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How to Focus on Employee Retainment During a Recession

As we deal with a downturn in the economy, construction employers will face a familiar foe: the labor gap. From 2007 to 2011, during the Great Recession, over two million skilled laborers left the construction industry. Some retired, while others moved on to other industries, yet the vast majority of these professionals never returned to the industry. 

Now that we potentially face another recession, employers must deal with a variety of unique challenges, including successfully retaining their most valued employees. Right now many employees of construction businesses are concerned about their future. They may see opportunities to transition elsewhere, or they may be considering changing careers. In this article, a Colorado Springs construction lawyer will discuss how you can retain your top talent even during uncertain times. For employment law advice, consult a Colorado Springs contractor attorney at Cotney Construction Law. 

Related: Bridging the Skills Gap

Why Do Good Employees Leave?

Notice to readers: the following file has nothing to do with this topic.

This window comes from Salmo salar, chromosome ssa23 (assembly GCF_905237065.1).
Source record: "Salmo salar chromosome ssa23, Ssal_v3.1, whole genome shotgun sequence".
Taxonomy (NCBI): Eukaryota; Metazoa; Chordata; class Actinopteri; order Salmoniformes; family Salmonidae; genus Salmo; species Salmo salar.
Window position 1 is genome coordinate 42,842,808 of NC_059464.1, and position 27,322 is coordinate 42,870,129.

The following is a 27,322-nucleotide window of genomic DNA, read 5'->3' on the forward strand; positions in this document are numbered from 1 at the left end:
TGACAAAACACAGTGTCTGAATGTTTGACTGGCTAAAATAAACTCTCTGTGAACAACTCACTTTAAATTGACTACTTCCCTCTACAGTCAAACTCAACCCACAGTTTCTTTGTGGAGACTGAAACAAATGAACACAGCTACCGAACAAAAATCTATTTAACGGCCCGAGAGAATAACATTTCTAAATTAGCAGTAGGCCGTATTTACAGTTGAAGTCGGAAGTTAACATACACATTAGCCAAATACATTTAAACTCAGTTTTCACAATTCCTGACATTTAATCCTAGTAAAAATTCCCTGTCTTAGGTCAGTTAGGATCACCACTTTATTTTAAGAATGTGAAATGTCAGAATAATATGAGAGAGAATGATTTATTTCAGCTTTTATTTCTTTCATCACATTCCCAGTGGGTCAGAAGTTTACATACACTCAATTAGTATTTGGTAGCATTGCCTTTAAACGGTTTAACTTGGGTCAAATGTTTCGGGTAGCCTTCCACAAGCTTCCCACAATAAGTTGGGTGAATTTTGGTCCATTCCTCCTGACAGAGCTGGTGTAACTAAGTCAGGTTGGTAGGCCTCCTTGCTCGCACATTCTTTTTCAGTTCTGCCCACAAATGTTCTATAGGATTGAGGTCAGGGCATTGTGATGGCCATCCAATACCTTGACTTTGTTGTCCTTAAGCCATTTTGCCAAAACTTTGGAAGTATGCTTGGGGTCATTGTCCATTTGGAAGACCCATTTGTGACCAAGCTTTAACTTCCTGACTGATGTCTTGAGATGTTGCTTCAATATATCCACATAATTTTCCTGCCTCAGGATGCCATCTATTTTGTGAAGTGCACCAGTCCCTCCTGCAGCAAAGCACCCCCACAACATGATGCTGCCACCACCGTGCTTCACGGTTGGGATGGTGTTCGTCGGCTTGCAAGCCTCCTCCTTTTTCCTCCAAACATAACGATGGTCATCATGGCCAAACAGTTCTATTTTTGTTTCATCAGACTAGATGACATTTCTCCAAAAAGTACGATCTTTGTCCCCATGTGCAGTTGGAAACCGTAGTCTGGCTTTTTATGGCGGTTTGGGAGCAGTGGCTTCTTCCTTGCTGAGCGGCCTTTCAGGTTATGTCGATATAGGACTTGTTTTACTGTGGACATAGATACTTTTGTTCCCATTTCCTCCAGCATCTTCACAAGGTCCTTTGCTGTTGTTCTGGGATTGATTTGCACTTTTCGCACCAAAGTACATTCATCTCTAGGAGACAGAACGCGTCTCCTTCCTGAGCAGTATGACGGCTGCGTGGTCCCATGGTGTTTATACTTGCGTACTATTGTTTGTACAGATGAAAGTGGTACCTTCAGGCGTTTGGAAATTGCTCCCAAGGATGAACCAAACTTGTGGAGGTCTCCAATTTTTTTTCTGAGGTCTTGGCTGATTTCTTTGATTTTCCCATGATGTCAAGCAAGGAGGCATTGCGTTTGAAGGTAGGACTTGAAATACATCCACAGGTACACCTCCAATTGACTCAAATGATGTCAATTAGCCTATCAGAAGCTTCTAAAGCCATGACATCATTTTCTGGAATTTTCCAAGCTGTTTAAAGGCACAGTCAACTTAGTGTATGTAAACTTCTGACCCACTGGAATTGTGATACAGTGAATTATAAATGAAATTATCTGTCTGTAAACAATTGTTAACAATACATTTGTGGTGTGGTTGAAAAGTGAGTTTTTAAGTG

There are a myriad of reasons why talented workers leave a business. Uncertain times like the present can only increase the chances of this occurring. Employers shouldn’t make the mistake of assuming that because they pay their employee a salary that it is enough to keep them at the company. 

Whether a company needs to conduct layoffs, scale back their budget, eliminate many workplace perks, or the company culture and morale has taken a hit due to difficult times, employers should ramp up their efforts to entice their top talent to stay during difficult times.

The most common reasons why employees leave, include:

  • Pay and Benefits: money talks and remains the primary reason why employees leave one company for either a competitor or a new career.
  • Career Advancement: employees that have an opportunity to advance more quickly with a competitor will seek this chance to take on more responsibility.
  • Mentoring Opportunities: professional growth opportunities go beyond just pay and job titles. Mentorship is always an important factor in any career decision.
  • Additional Experience: many employees will be attracted to opportunities to seek additional experience, whether it’s in their current role or a new one.
  • Company Culture: Flexibility and an engaging company culture are becoming more in-demand especially among younger employees looking for the right opportunity to grow.   

All of the above reasons why employees leave boil down to one thing: employees want to feel valued. Employers need to provide opportunities for their most valued employees or else they risk having them leave to explore new opportunities.

Related: 6 Things the Industry Needs to Know About Millenials 

How You Can Encourage Employees to Stay